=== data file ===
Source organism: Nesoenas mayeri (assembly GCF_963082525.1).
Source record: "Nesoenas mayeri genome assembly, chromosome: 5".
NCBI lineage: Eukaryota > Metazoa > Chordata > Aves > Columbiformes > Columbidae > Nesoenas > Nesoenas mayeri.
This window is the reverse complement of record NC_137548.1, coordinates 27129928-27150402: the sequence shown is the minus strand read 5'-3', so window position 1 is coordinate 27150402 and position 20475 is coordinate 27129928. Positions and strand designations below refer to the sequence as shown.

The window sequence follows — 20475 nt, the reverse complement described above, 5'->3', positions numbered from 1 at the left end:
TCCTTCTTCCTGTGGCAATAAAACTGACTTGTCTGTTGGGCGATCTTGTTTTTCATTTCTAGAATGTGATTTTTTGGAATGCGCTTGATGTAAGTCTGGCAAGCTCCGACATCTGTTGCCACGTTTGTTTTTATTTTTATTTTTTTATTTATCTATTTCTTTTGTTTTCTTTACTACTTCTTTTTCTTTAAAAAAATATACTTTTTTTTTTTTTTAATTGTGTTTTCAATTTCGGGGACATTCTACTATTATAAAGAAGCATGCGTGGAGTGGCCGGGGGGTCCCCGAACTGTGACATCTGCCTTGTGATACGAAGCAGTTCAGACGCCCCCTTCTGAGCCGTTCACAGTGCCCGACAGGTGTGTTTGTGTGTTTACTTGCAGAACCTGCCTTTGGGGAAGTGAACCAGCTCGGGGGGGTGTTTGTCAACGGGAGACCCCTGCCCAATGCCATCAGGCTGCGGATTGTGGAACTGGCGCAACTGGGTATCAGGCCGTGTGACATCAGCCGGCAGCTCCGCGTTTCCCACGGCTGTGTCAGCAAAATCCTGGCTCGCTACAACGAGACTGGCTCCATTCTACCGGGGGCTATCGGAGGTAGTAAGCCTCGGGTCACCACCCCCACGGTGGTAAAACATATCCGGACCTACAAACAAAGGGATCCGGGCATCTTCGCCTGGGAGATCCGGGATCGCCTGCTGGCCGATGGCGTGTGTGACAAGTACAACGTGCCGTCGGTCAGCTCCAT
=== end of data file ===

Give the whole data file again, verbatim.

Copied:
Source organism: Nesoenas mayeri (assembly GCF_963082525.1).
Source record: "Nesoenas mayeri genome assembly, chromosome: 5".
NCBI lineage: Eukaryota > Metazoa > Chordata > Aves > Columbiformes > Columbidae > Nesoenas > Nesoenas mayeri.
This window is the reverse complement of record NC_137548.1, coordinates 27129928-27150402: the sequence shown is the minus strand read 5'-3', so window position 1 is coordinate 27150402 and position 20475 is coordinate 27129928. Positions and strand designations below refer to the sequence as shown.

The window sequence follows — 20475 nt, the reverse complement described above, 5'->3', positions numbered from 1 at the left end:
TCCTTCTTCCTGTGGCAATAAAACTGACTTGTCTGTTGGGCGATCTTGTTTTTCATTTCTAGAATGTGATTTTTTGGAATGCGCTTGATGTAAGTCTGGCAAGCTCCGACATCTGTTGCCACGTTTGTTTTTATTTTTATTTTTTTATTTATCTATTTCTTTTGTTTTCTTTACTACTTCTTTTTCTTTAAAAAAATATACTTTTTTTTTTTTTTAATTGTGTTTTCAATTTCGGGGACATTCTACTATTATAAAGAAGCATGCGTGGAGTGGCCGGGGGGTCCCCGAACTGTGACATCTGCCTTGTGATACGAAGCAGTTCAGACGCCCCCTTCTGAGCCGTTCACAGTGCCCGACAGGTGTGTTTGTGTGTTTACTTGCAGAACCTGCCTTTGGGGAAGTGAACCAGCTCGGGGGGGTGTTTGTCAACGGGAGACCCCTGCCCAATGCCATCAGGCTGCGGATTGTGGAACTGGCGCAACTGGGTATCAGGCCGTGTGACATCAGCCGGCAGCTCCGCGTTTCCCACGGCTGTGTCAGCAAAATCCTGGCTCGCTACAACGAGACTGGCTCCATTCTACCGGGGGCTATCGGAGGTAGTAAGCCTCGGGTCACCACCCCCACGGTGGTAAAACATATCCGGACCTACAAACAAAGGGATCCGGGCATCTTCGCCTGGGAGATCCGGGATCGCCTGCTGGCCGATGGCGTGTGTGACAAGTACAACGTGCCGTCGGTCAGCTCCAT